Wednesday, 11 June 2014

The Trinity: A sermon

Today the lectionary gives to us a gift from the church – today is Trinity Sunday.  The reason that I say that it is a gift from the church is that the concept of the Trinity does not come to us directly from Scripture because the Bible does not use this language, this word ‘Trinity’, to describe God.  Rather, in reflecting on the depth of God’s revelation to us in Jesus Christ, the early church in its struggle to articulate the truth of God’s existence adopted this language of describing God as Trinity. 

This comes to us as gift in the context of the struggle of humanity to know its creator and to understand the creation.  In his book The Mind of God the eminent mathematician and physicist, Paul Davies, declared, ‘While we assume there is a design behind the physical reality, science can’t really tell us anything about the designer, the nature of God, or God’s relationship with human beings.’ 

To seek to understand God and to listen for the story of God does not mean turning away from scientific inquiry and reason but marrying it with the revelation of this very creator in our midst.  For, to borrow a phrase from another physicist and theologian John Polkinghorn, to describe God as Trinity is not a case of doing some ‘speculative mystical arithmetic’ but is grounded in the very narrative of the revelation of God found in the scriptures.

Jesus’ claims concerning himself and his relation with God and the Holy Spirit give rise for us to speak of God in this way. 

John asserts Jesus to be the eternal Word of God. 

Jesus claimed that he was in the Father and the Father was in him and that those who had seen him had seen the Father. 

The promise of the Holy Spirit is the promise of the Spirit sent from the Father, the same Spirit that was seen descending on Jesus at his baptism.

And, Jesus command to go and baptise in the name of the Father and of the Son and of the Holy Spirit further makes this description of God appropriate.

Here in these passages, and others, we encounter God not simply as some monad but that God in Godself is a community of existence – a communion of being, to borrow the language of John Zizioulas.

If we listen to the very first story found in the scriptures this truth of God’s very nature as existing as a communion is found as we hear that we are created in God’s image:

“Let us make humankind in our image, according to our likeness:

So God created humankind in his image,
          in the image of God he created them;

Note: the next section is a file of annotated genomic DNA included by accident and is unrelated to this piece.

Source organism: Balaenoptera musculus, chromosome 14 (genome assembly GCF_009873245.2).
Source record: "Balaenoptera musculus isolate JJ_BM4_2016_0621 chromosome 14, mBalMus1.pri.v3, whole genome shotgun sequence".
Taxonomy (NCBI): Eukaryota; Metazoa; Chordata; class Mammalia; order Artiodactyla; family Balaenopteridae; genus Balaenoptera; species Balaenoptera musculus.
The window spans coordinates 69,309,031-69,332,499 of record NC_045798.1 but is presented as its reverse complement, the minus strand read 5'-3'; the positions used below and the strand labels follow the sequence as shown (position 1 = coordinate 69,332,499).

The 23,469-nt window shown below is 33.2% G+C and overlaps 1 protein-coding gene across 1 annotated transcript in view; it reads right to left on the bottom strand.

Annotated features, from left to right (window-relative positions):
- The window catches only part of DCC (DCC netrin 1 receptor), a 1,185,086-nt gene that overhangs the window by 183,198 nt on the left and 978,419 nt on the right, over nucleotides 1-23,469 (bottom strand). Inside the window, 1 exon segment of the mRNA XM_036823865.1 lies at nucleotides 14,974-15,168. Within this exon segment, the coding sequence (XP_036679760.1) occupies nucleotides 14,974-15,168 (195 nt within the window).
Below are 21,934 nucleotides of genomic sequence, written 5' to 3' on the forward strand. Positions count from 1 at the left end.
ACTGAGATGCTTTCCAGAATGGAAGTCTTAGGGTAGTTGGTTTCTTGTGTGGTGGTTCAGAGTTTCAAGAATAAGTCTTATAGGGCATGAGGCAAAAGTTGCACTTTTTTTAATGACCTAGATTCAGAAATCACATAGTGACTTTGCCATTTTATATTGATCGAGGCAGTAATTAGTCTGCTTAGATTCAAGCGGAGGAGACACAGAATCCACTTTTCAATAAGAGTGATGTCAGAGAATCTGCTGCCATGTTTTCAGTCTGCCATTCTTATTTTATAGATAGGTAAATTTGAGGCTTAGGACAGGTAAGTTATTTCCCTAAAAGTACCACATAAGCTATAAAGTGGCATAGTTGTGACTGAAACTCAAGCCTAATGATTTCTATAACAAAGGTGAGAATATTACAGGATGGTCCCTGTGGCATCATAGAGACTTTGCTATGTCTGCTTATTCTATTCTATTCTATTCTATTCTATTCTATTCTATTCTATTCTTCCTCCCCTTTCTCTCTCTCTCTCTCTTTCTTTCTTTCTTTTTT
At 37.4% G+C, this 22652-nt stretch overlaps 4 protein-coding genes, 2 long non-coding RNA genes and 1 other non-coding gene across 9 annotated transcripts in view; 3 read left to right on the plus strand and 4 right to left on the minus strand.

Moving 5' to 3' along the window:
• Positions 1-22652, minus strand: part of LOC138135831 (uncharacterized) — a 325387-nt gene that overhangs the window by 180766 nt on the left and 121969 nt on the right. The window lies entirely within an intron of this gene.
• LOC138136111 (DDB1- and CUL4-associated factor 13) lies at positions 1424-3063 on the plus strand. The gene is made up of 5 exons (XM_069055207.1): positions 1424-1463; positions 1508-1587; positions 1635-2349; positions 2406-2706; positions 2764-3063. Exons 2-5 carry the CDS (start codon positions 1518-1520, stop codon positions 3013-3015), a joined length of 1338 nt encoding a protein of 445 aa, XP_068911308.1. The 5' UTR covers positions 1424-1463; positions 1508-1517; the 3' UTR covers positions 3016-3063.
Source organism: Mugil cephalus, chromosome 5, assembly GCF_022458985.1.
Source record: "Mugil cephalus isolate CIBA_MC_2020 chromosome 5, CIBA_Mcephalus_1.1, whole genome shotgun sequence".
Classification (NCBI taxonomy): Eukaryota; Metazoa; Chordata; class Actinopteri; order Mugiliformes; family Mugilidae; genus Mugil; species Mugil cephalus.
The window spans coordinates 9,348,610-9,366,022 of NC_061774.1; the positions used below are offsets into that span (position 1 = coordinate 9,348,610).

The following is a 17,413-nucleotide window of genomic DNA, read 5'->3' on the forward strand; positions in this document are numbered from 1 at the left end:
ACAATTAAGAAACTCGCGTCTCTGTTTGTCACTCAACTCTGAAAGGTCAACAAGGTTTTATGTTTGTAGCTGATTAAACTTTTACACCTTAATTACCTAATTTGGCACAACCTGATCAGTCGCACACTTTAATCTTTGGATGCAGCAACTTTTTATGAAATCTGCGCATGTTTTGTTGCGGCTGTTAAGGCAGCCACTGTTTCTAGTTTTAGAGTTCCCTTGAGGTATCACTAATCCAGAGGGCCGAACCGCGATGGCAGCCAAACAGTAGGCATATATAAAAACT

male and female he created them.”

Here we find that to be made in God’s image is to be made male and female – not male or female, but both together – a community.  To be in the image of God is to be one, yet one with distinct entities.  The fullness of being human in the image of God is being humans together, just as God is one yet three.

This helps us to make sense of the statement that God is love.  To love involves both a lover and an object of that love.  If God in God’s very self is love then that love is a love expressed in the mutuality of existence of the Father, the Son and the Spirit.  

This gives to us the context of our own existence created to love and be loved by God and by each other – to do less than this would be to deny the reality of our being created in God’s image and thereby to deny what it means to be truly human.

Yet the narrative that unfolds in the pages of the scriptures is that this exactly what human beings do: rather than live in the communion of love whereby we exist as one for each other we as human beings continually seek our personal end, our personal gain.

The story of Adam and Eve is not some isolated event in prehistory but is each of our own stories – we deny the reality of our existence and seek more as if what we have already been given is not enough.  And when we are questioned about this we try to blame someone else.

But God’s love for us is so deep that he gives to us himself, his son, the incarnation – Jesus with us to live for us.  Here the work of God as Trinity becomes clearer and even yet more confronting.  Jesus fully human and fully divine shares our human existence living in communion with God and the creation.

The culmination of Jesus share in our existence as well as our estrangement from God and each other is found in the cross and resurrection.  The theologian JürgenMoltman describes Jesus death as an entirely Trinitarian event in which Jesus human cry of abandonment, ‘My God, my God why have you forsaken me?’ is matched by the desolation of God the Father as he mourns the estrangement of humanity in the death of his only son.